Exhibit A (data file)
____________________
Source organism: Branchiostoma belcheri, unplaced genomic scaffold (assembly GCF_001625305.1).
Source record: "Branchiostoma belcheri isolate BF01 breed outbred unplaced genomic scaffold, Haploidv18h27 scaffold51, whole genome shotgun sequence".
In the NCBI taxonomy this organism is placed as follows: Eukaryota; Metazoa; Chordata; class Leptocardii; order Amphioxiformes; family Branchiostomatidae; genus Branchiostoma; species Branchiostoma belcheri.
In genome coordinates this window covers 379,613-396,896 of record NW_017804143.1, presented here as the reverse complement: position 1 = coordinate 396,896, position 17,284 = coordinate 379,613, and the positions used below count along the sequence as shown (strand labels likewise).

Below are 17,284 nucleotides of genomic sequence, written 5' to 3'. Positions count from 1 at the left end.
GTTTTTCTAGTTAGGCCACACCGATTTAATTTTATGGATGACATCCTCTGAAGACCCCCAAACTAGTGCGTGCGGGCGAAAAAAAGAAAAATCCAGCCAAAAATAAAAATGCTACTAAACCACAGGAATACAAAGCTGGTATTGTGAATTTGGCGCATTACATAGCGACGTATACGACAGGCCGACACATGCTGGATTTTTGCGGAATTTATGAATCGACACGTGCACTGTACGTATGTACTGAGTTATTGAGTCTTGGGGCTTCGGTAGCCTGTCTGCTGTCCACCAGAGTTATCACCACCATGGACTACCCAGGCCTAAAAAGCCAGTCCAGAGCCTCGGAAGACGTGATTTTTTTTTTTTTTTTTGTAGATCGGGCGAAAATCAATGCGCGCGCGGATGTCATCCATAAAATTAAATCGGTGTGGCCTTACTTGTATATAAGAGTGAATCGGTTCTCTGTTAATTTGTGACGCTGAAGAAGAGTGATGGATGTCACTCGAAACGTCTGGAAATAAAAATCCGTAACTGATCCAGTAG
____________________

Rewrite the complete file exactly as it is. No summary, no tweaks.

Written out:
Source organism: Branchiostoma belcheri, unplaced genomic scaffold (assembly GCF_001625305.1).
Source record: "Branchiostoma belcheri isolate BF01 breed outbred unplaced genomic scaffold, Haploidv18h27 scaffold51, whole genome shotgun sequence".
In the NCBI taxonomy this organism is placed as follows: Eukaryota; Metazoa; Chordata; class Leptocardii; order Amphioxiformes; family Branchiostomatidae; genus Branchiostoma; species Branchiostoma belcheri.
In genome coordinates this window covers 379,613-396,896 of record NW_017804143.1, presented here as the reverse complement: position 1 = coordinate 396,896, position 17,284 = coordinate 379,613, and the positions used below count along the sequence as shown (strand labels likewise).

Below are 17,284 nucleotides of genomic sequence, written 5' to 3'. Positions count from 1 at the left end.
GTTTTTCTAGTTAGGCCACACCGATTTAATTTTATGGATGACATCCTCTGAAGACCCCCAAACTAGTGCGTGCGGGCGAAAAAAAGAAAAATCCAGCCAAAAATAAAAATGCTACTAAACCACAGGAATACAAAGCTGGTATTGTGAATTTGGCGCATTACATAGCGACGTATACGACAGGCCGACACATGCTGGATTTTTGCGGAATTTATGAATCGACACGTGCACTGTACGTATGTACTGAGTTATTGAGTCTTGGGGCTTCGGTAGCCTGTCTGCTGTCCACCAGAGTTATCACCACCATGGACTACCCAGGCCTAAAAAGCCAGTCCAGAGCCTCGGAAGACGTGATTTTTTTTTTTTTTTTTGTAGATCGGGCGAAAATCAATGCGCGCGCGGATGTCATCCATAAAATTAAATCGGTGTGGCCTTACTTGTATATAAGAGTGAATCGGTTCTCTGTTAATTTGTGACGCTGAAGAAGAGTGATGGATGTCACTCGAAACGTCTGGAAATAAAAATCCGTAACTGATCCAGTAG